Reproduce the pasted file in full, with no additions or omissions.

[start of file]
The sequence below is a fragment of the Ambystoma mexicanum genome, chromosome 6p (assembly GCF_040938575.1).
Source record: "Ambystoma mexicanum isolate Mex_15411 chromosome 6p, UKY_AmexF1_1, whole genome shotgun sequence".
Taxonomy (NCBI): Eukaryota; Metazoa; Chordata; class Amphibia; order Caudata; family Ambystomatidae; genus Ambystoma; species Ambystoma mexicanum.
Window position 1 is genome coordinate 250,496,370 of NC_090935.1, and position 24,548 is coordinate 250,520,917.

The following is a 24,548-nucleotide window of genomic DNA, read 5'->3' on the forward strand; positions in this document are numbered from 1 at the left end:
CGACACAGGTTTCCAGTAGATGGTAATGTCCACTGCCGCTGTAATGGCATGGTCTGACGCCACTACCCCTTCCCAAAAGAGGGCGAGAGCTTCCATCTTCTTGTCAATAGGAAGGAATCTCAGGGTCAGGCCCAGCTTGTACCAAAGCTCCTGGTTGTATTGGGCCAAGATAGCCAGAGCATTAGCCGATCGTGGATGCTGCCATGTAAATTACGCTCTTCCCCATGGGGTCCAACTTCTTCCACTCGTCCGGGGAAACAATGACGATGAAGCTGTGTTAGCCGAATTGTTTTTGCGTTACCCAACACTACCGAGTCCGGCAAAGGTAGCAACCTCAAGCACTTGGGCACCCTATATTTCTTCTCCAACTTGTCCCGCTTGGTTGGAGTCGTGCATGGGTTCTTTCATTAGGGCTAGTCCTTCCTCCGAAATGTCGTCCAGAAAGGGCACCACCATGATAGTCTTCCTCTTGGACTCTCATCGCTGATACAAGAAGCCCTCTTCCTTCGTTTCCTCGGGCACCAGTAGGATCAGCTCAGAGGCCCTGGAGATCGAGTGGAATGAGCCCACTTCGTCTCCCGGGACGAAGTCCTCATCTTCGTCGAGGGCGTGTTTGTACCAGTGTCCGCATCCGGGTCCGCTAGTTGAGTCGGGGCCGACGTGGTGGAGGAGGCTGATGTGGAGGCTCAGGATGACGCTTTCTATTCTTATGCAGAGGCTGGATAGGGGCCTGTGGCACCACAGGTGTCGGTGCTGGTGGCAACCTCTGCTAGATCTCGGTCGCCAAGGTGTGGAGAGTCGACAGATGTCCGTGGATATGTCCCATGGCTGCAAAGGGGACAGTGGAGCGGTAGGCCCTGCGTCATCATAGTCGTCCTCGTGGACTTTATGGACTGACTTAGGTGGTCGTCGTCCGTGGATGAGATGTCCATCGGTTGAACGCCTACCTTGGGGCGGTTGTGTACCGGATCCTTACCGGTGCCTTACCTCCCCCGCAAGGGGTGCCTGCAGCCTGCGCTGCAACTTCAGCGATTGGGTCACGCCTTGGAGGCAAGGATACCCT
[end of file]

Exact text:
The sequence below is a fragment of the Ambystoma mexicanum genome, chromosome 6p (assembly GCF_040938575.1).
Source record: "Ambystoma mexicanum isolate Mex_15411 chromosome 6p, UKY_AmexF1_1, whole genome shotgun sequence".
Taxonomy (NCBI): Eukaryota; Metazoa; Chordata; class Amphibia; order Caudata; family Ambystomatidae; genus Ambystoma; species Ambystoma mexicanum.
Window position 1 is genome coordinate 250,496,370 of NC_090935.1, and position 24,548 is coordinate 250,520,917.

The following is a 24,548-nucleotide window of genomic DNA, read 5'->3' on the forward strand; positions in this document are numbered from 1 at the left end:
CGACACAGGTTTCCAGTAGATGGTAATGTCCACTGCCGCTGTAATGGCATGGTCTGACGCCACTACCCCTTCCCAAAAGAGGGCGAGAGCTTCCATCTTCTTGTCAATAGGAAGGAATCTCAGGGTCAGGCCCAGCTTGTACCAAAGCTCCTGGTTGTATTGGGCCAAGATAGCCAGAGCATTAGCCGATCGTGGATGCTGCCATGTAAATTACGCTCTTCCCCATGGGGTCCAACTTCTTCCACTCGTCCGGGGAAACAATGACGATGAAGCTGTGTTAGCCGAATTGTTTTTGCGTTACCCAACACTACCGAGTCCGGCAAAGGTAGCAACCTCAAGCACTTGGGCACCCTATATTTCTTCTCCAACTTGTCCCGCTTGGTTGGAGTCGTGCATGGGTTCTTTCATTAGGGCTAGTCCTTCCTCCGAAATGTCGTCCAGAAAGGGCACCACCATGATAGTCTTCCTCTTGGACTCTCATCGCTGATACAAGAAGCCCTCTTCCTTCGTTTCCTCGGGCACCAGTAGGATCAGCTCAGAGGCCCTGGAGATCGAGTGGAATGAGCCCACTTCGTCTCCCGGGACGAAGTCCTCATCTTCGTCGAGGGCGTGTTTGTACCAGTGTCCGCATCCGGGTCCGCTAGTTGAGTCGGGGCCGACGTGGTGGAGGAGGCTGATGTGGAGGCTCAGGATGACGCTTTCTATTCTTATGCAGAGGCTGGATAGGGGCCTGTGGCACCACAGGTGTCGGTGCTGGTGGCAACCTCTGCTAGATCTCGGTCGCCAAGGTGTGGAGAGTCGACAGATGTCCGTGGATATGTCCCATGGCTGCAAAGGGGACAGTGGAGCGGTAGGCCCTGCGTCATCATAGTCGTCCTCGTGGACTTTATGGACTGACTTAGGTGGTCGTCGTCCGTGGATGAGATGTCCATCGGTTGAACGCCTACCTTGGGGCGGTTGTGTACCGGATCCTTACCGGTGCCTTACCTCCCCCGCAAGGGGTGCCTGCAGCCTGCGCTGCAACTTCAGCGATTGGGTCACGCCTTGGAGGCAAGGATACCCT